Ladies and Gentleman, the man that will be in history books. He was throwing the burning tear gas. Not to the cops but away from the children protesting. In his American Shirt and bag of chips. Check his twitter.



Just needs to be stated again! 

Not to the cops but away from the children protesting”

Reblogged from venomwithinher

August Payday giving roundup

I gave to the following projects. Maybe you want to as well! Every little bit helps. I am not rich or anything, but I have enough to give a little to make the world a better place!

I became a monthly contributor to the ACLU, inspired by their work for LGBT rights and their help to the people of Ferguson, Mo with the ongoing police oppression there:

Became a monthly contributor to the UCSF Alliance Health Project, where I got tested the other day (negative! not that I am at much risk), to support their work with LGBTQ folks and the HIV+ community, including mental health services and free HIV testing:

My pal and former neighbor Megan Mosholder’s Art Prize installation, Mijimendan vta Ziibi (Remember the River): an interactive artwork that encourages environmental awareness and cultural compassion.:

The awesome documentary and community project my pal Alyce is working on: “We’re launching our feature documentary on Somali hiphop group Waayaha Cusub alongside a counter-violence campaign with youth in Mogadishu, Nairobi & Dadaab.”

I helped save the Icelandic Goat from extinction:

And that’s it for this month. 

Luke Cage was created in 1972.

Four years earlier, in 1968, Martin Luther King, Jr. was shot and killed.

Five years before that, in 1963, Medgar Evers was shot and killed.

Eight years before that, in 1955, a young Black man named Emmett Till was tortured, then shot and killed.

These events, and numerous others with frightening similarity, happened in a line, and in the early years of the first decade to reap the social benefits of the Civil Rights Movement, Marvel Comics gives the fans (and the world) a Black male superhero whose primary superhuman aspect… is that he’s bulletproof.

Not flight, or super speed, or a power ring.

The superhuman ability of being impervious to bullets.

Superheroes. Action heroes. Fantasy heroes.

Power fantasies.

Is there any doubt the power fantasy of the Black man in the years following multiple assassinations of his leaders and children by way of the gun would be superhuman resistance to bullets?

In American society, the Black man has come a long way from the terrors of the past handful of centuries, only to crash right into the terrors of the 21st century. Some of those terrors being the same exact ones their grandparents had to face and survive — or not.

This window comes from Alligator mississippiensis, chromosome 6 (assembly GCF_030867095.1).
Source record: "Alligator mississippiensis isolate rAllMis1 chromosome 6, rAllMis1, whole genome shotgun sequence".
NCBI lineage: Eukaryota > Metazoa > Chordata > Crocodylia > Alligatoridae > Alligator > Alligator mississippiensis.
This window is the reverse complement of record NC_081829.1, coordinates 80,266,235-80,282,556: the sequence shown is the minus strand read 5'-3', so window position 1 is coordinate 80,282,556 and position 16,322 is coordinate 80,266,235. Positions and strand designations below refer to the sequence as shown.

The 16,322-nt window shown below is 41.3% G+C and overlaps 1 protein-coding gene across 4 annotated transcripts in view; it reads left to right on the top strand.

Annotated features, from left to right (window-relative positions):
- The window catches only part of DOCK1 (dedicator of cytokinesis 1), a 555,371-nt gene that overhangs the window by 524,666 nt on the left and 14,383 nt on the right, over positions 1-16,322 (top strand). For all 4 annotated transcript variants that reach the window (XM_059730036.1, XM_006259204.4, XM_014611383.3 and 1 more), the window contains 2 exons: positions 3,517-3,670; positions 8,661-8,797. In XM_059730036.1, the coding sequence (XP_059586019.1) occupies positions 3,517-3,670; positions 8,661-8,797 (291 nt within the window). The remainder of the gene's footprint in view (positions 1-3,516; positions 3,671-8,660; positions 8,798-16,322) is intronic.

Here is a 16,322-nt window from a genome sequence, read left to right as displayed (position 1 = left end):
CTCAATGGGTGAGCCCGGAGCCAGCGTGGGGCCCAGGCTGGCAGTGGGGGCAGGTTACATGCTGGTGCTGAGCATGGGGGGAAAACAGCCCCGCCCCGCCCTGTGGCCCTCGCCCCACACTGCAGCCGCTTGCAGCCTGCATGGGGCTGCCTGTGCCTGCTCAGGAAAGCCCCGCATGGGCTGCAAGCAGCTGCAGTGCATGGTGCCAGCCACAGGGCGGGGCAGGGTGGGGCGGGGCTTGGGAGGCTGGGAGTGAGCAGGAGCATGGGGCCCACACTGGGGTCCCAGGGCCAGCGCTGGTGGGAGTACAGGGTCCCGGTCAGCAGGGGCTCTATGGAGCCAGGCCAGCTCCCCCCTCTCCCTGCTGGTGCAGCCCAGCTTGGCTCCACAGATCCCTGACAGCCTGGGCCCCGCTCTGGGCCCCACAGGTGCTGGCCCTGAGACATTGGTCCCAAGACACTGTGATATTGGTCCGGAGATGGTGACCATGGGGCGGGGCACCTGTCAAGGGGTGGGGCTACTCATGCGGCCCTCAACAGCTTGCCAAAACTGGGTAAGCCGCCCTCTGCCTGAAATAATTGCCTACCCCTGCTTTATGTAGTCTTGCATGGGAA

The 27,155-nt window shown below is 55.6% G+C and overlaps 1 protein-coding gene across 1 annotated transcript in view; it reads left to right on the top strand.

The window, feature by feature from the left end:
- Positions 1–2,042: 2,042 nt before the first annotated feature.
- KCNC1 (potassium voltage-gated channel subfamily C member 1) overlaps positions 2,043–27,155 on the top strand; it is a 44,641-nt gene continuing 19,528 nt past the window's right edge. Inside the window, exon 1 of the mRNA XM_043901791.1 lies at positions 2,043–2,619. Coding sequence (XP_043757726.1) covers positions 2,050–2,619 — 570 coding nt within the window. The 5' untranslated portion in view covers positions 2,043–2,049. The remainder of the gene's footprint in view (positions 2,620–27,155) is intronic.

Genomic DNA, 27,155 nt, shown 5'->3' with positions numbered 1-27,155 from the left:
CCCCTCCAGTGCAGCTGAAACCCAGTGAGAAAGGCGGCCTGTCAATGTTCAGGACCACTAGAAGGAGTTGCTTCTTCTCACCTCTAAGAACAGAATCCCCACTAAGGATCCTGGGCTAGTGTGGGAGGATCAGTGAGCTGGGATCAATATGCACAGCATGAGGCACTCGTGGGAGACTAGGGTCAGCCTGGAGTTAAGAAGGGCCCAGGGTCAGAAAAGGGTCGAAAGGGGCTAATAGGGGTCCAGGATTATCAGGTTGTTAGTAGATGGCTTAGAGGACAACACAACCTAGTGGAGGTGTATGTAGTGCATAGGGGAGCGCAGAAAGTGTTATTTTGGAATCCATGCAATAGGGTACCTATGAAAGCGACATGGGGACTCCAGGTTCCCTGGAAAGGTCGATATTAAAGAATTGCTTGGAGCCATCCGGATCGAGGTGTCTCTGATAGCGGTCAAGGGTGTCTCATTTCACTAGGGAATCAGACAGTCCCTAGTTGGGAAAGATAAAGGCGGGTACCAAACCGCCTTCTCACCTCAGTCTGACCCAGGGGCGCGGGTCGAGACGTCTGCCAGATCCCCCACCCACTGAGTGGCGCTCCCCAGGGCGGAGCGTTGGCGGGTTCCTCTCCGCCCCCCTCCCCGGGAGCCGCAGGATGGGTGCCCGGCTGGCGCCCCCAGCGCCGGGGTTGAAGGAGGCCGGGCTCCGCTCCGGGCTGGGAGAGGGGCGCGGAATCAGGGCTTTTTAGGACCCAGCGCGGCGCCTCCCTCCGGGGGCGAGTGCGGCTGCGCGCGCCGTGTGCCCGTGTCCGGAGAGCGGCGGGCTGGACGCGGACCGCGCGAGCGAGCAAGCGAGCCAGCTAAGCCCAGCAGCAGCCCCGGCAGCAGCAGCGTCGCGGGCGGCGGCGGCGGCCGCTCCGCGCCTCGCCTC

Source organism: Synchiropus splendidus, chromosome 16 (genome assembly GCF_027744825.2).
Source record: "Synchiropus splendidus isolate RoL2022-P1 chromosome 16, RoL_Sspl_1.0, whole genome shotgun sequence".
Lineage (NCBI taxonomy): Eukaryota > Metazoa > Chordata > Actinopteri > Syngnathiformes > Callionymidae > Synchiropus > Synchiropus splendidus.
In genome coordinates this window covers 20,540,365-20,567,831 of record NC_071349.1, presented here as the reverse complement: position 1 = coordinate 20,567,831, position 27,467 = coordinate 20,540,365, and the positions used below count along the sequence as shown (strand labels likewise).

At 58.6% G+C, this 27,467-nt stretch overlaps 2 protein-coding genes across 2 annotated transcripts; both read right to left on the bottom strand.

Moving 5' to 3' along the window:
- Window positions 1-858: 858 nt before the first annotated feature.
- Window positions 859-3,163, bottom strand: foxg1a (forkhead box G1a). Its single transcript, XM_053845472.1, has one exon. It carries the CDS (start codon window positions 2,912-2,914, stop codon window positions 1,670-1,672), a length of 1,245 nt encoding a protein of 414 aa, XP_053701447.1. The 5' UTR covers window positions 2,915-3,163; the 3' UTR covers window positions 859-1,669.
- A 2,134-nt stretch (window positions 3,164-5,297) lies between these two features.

There are Black men who are wealthy, powerful, formidable and/or dangerous. They can affect change undreamt of by their parents, and their parents’ parents. Their children will be able to change the world in ways we can intuit and others we can barely begin to try and predict.

But a bullet can rip through their flesh and their future with no effort whatsoever.

And so we look at Luke Cage, a man who gets shot on a regular basis, whose body language is such that he is expecting to be shot at, prepared for the impact — because he knows he can take it.

And maybe, in the subconscious of the uni-mind of Marvel Comics, is the understanding that Luke Cage may unfortunately always be a relevant fantasy idea for the Black man.

2012 – Trayvon Martin is shot and killed.

2013 – Jonathan Ferrell is shot and killed.

2014 – Michael Brown is shot and killed.

2015/2016 – Luke Cage premieres on Netflix.

I look forward to seeing if the Luke Cage of that show will have a true understanding of his power and what he symbolizes.

Real Life Proves Why Luke Cage Endures (via fyeahlilbit3point0)

There’s a whole section in “black power” about Luke Cage existing as an anti-lynching fantasy

(via blacksupervillain)



If I woke up tomorrow and found myself blessed with infinite money, time, and linguistic resources, the first thing I would do would be to set up a doomed-to-fail-within-five-years-but-oh-what-a-glorious-run publishing company, to issue a line of high-quality English translations of classic world comics; aiming for somewhere between the the Criterion Collection and the NYRB Classics, in terms of highfalutin brand consolidation. The five countries I’d focus on to begin with would be France, Spain, Italy, Argentina, and the Netherlands (Belgians would be go into either the first group or the last depending on language), and I’d start with black-and-white comics if only so that it would later be an event when we started putting out work in color. The main period of concentration — again, at first — would be the late sixties through the early eighties, when international comics were still figuring out the limits of experimental storytelling within traditional forms. Something like the above would be the first wave of books I’d want to get out, encompassing as wide a variety in graphic style, aesthetic approach, tone, genre, and content as possible, while still framing it as Art To Be Taken Seriously; not in opposition to the notion of comics as Junk Culture For Pop Weirdos, but arm in arm with it.


  1. Jean-Claude Forest, La jonque fantôme vue de l’orchestre
  2. Ted Benoît, Berceuse eléctrique
  3. Alfons Figueras, Topolino, el último héroe
  4. Luis García & Victor Mora, Las crónicas del sin nombre
  5. Andrea Pazienza, Le straordinaire avventure du Pentothal
  6. Sergio Toppi, “Warramunga 1856”
  7. Roberto Fontanarrosa, “Nevada Jim”
  8. Alberto Breccia & Carlos Trillo, Buscavidas
  9. Dick Matena, Lazarus Stone
  10. Evert Geradts, Wankele Schreden

I would buy all the books

Reblogged from mercurialblonde